Britt has been a reliably conservative vote, rarely wavering from the party line, or Trump, on key issues. But her approach has differed from many of the other new Republican senators — all men — who arrived at the same time last year and joined with the right flank of the GOP conference in criticizing McConnell's leadership. Ohio Sen. J.D. Vance, for example, has been outspoken in his opposition to Ukraine aid and traveled to Munich earlier this month to share that perspective with European allies.

Britt has so far preferred to operate more on the inside, forming relationships with colleagues behind the scenes and waiting to make her first speech on the Senate floor.

She has also purposefully reached across the aisle, becoming close with freshmen Democratic Sens. John Fetterman of Pennsylvania and Peter Welch of Vermont. The three senators often eat dinner together, and Britt refers to them as her friends.

Britt became so close to Fetterman at the beginning of last year that she was one of the only people that the Democrat invited to visit him in the hospital after he checked himself in to be treated for depression. She and her husband, former NFL football player Wesley Britt, still socialize with Fetterman and his wife. And when the towering Pennsylvania senator sees Britt in the hallways, he often loudly calls out his nickname for her: “Alabama!”

Welch says he has two feelings about Britt being picked to give the GOP response. “One, I feel very good for her, and I think she’ll do a great job,” Welch said. “And I’m very disappointed that the Republicans made such a smart decision.”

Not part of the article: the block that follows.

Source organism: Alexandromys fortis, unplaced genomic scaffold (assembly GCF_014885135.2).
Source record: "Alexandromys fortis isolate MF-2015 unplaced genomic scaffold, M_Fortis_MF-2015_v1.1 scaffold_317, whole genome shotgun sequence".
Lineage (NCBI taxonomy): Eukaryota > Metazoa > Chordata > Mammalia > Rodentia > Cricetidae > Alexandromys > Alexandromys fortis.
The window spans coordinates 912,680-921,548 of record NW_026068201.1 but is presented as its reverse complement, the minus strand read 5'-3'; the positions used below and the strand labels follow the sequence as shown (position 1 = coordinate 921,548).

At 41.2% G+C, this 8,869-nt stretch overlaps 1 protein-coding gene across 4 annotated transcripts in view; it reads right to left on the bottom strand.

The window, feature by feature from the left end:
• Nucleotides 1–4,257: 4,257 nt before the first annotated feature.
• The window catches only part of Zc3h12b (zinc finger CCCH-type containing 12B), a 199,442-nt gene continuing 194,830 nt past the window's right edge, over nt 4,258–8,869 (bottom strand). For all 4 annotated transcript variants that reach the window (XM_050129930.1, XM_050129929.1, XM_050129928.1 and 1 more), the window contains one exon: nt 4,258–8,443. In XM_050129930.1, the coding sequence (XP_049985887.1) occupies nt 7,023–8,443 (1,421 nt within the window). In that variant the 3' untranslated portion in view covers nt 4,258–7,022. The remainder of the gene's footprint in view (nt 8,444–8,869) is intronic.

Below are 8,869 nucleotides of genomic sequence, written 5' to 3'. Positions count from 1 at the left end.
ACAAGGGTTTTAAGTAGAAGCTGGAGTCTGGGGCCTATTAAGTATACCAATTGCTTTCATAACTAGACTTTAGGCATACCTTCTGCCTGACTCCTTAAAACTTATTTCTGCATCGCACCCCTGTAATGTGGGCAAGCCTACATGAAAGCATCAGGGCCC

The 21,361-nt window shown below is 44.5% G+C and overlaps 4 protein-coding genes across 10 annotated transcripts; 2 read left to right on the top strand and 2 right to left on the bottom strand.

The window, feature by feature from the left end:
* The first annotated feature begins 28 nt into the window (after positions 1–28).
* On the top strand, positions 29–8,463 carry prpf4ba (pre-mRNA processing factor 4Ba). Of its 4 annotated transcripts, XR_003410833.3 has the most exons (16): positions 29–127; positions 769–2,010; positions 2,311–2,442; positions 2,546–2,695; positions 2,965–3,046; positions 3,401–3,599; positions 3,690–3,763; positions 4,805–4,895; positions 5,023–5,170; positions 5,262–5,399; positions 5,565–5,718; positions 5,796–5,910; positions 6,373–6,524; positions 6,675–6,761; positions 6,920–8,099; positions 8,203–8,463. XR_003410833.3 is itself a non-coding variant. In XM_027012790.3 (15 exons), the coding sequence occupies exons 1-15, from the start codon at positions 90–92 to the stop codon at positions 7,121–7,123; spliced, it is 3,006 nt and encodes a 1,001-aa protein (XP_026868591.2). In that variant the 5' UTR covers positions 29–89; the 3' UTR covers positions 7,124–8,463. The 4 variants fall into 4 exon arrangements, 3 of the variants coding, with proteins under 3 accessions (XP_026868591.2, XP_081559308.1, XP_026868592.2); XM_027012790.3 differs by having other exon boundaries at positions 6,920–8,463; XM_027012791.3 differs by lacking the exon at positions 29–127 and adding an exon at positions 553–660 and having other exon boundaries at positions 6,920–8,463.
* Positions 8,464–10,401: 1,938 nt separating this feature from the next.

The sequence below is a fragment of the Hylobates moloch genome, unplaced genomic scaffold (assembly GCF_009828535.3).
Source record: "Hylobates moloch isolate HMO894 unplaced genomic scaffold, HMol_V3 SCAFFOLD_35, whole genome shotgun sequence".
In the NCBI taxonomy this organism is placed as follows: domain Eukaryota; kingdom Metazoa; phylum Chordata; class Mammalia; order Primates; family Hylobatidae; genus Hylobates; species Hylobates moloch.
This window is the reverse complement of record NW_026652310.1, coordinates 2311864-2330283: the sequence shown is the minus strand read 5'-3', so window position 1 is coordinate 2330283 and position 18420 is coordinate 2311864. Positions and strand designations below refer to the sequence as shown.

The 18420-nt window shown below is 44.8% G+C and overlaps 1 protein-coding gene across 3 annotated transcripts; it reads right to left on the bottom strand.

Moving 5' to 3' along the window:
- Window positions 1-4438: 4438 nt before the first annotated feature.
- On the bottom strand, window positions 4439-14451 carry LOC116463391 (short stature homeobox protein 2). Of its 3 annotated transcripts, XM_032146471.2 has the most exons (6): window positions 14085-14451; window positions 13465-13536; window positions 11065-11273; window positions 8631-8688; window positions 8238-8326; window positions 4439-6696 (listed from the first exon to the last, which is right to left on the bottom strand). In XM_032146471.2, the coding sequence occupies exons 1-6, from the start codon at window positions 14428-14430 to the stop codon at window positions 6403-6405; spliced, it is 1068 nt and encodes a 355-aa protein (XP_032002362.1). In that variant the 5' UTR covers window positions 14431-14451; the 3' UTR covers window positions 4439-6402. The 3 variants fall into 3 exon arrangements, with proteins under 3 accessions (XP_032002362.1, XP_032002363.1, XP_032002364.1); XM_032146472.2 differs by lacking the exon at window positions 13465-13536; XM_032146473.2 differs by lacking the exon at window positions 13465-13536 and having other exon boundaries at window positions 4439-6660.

Britt has also been clear that she sees senior women senators as her role models, regardless of party. In the hours after the death of California Sen. Dianne Feinstein, a Democrat, she exchanged texts with Democratic Sen. Patty Murray, the chairwoman of the Senate Appropriations Committee, and asked if she could sit with the other women senators as they paid tribute to Feinstein on the Senate floor that morning. She said in one text that Feinstein, like Murray, had blazed a trail for her — a sentiment that Murray later said brought her to tears.

Maine Sen. Susan Collins, the top Republican on the Appropriations panel, said that she’s thrilled to have Britt representing the party. “She is a refreshing breath of fresh air and brings energy and a different perspective to our caucus, which I think is really important,” Collins said.

Connecticut Sen. Chris Murphy, a Democrat who leads the Appropriations Committee's homeland security subcommittee with Britt, says, “She’s an all-star and Republicans know it.”

Murphy, who has participated in bipartisan negotiations on several issues, said he's hopeful that Britt is "going to end up being one of the people that ends up trying to help make the Senate a place that works.”

Britt’s relationships across the aisle are in the mold of her predecessor and former boss, Sen. Richard Shelby, who was the top Republican on the Senate Appropriations Committee. But her bipartisanship rarely extends to her voting record. She voted in committee against the homeland security spending bill that she helped negotiate, saying that it didn’t do enough to stem migration at the southern U.S. border.

She has also been a conservative voice in her home state, frequently criticizing Biden and lamenting a country she has said she no longer recognizes. In December, she endorsed Trump for the presidency.

She is expected to continue that theme in Thursday’s response.

“The Republican Party is the party of hardworking parents and families, and I’m looking forward to putting this critical perspective front and center,” she said in the announcement. “There is no doubt that President Biden’s failed presidency has made America weaker and more vulnerable at every turn.”


Associated Press writers Stephen Groves in Washington and Kim Chandler in Montgomery, Ala. contributed to this report.